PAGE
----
In a field of 73 GOP freshman representatives in the last Congress, Oklahoma's J.C. Watts was a rookie sensation.
Only the second black Republican elected to the House since Reconstruction, the 39-year-old former football star was a favorite of party leaders.
Elected in November to a second term with a 58% majority in his southwestern Oklahoma district, the businessman and ordained Baptist minister has obvious appeal. He's self-confident, even boisterous, before an audience.
The GOP, eager to make the most of its minority success stories, has pushed Julius Caesar Watts Jr. into high-profile roles whenever possible.
Last August, the father of five landed a prime-time speech at the Republican National Convention. The former University of Oklahoma signal- caller wowed the crowd by quipping that vice presidential nominee and ex- Buffalo Bill field general Jack Kemp was only the party's "second-best quarterback."
On Thanksgiving Day, Rep. Watts gave the GOP's traditional message to the country, in which he praised Congress for overhauling welfare.
To the delight of bankers in his home state, Rep. Watts has just signed up for another stint on the House Banking Committee and hopes to create a legislative record to justify his growing media prominence.
His priority: cutting regulations so banks can loan more money.
"Economic growth is at 2.4% annually, and I think we can do much better," he said in an interview. "Financial institutions are obviously critical to economic growth and contribute most when they can make loans and get money into the marketplace to small business and entrepreneurs."
Though he made little impact during his first term on the banking panel, he plans to step up his efforts this year.
He said he would reintroduce the one major piece of banking-related legislation he sponsored in the last Congress, a proposal to give banks Community Reinvestment Act credit for lending in poor and rural areas designated as "renewal communities."
Co-sponsored by Jim Talent of Missouri, chairman of the House Small Business Committee, the controversial plan would require state and local leaders to cut taxes and reduce licensing and zoning burdens in communities nominated for the program.
In addition to expanded CRA credit, the program would offer a variety of tax breaks for businesses that invest in these communities.
"One of the real burdens of the minority community is lack of capital," he said. "We've got to do things that create capital for these communities, such as modifying the tax code."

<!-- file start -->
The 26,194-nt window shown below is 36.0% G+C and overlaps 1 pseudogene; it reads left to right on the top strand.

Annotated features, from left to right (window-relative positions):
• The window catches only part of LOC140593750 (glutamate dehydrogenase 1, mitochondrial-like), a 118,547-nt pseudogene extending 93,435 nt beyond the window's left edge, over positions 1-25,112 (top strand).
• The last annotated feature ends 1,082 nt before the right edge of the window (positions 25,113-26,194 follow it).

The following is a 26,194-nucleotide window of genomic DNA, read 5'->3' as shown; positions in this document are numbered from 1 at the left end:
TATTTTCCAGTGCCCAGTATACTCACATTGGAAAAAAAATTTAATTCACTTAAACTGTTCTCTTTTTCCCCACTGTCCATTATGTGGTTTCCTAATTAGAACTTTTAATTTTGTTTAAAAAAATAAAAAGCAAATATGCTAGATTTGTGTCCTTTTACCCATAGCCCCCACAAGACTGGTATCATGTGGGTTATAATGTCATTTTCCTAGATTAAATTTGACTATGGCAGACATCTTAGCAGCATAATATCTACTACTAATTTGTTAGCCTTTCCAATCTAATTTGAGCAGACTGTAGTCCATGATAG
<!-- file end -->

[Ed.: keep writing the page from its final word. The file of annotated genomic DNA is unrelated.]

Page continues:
Though the tax-writing House Ways and Means Committee's human resources subcommittee held hearings on the bill in July, the proposal went nowhere.
Undaunted, Rep. Watts said his bill demonstrates how conservative policies can ease regulatory burdens and help distressed communities at the same time. "Trying to work those things out can be tough," he said, "but they are not so insurmountable that they can't be overcome."
For working to cut taxes and CRA burdens, and to boost development lending, Rep. Watts gets high marks from Oklahoma bankers.
"I think he's done an outstanding job," said Frank Swan Jr., president of First State Bank in Harrah, Okla. "He's a strong supporter of community banks and understands a lot of issues we are up against trying to comply with consumer laws and serve customers at the same time."
Rep. Watts, who grew up poor in Eufaula, Okla., said he has seen how a lack of investment and opportunity can crush a community, but he chooses a conservative solution shunned by most minority colleagues.
The Community Reinvestment Act, fiercely guarded by banking committee Democrats and the Clinton administration, is one of his favorite targets.
"You shouldn't ask financial institutions to lend money when circumstances are such that it's going to be a questionable loan," he said.
Instead, he wants the banking panel to combat lending discrimination and reward institutions that do business in distressed communities.
"Let's give some relief to make it easer for banks to lend," he said. "That's the role of the banking committee."
"I want to see capital formation for small business and minority entrepreneurs," he said. "I don't believe any community should be redlined; that's like saying let's allow this neighborhood to sit on the vine and die."
Rep. Watts predicted he would remain on the banking committee as long as he stays in the House. The five military bases in Oklahoma preclude him from giving up his prized seat on the National Security Committee, and it's doubtful he could win appointment to a second high-profile committee like Ways and Means or Commerce.
Whether he stays in the House is another question, however, said Oklahoma Secretary of State Tom Cole, who convinced Rep. Watts to enter politics with a successful run for the Oklahoma Corporation Commission in 1990.
Mr. Cole predicted Rep. Watts would one day run for statewide office- governor or senator.
"He's the first Republican to represent his district," Mr. Cole said. "If he can win there, I can guarantee he will win statewide."
Mr. Cole even likes Rep. Watts as a candidate for vice president. "He's that strong a candidate. He speaks passionately about things conservatives believe in."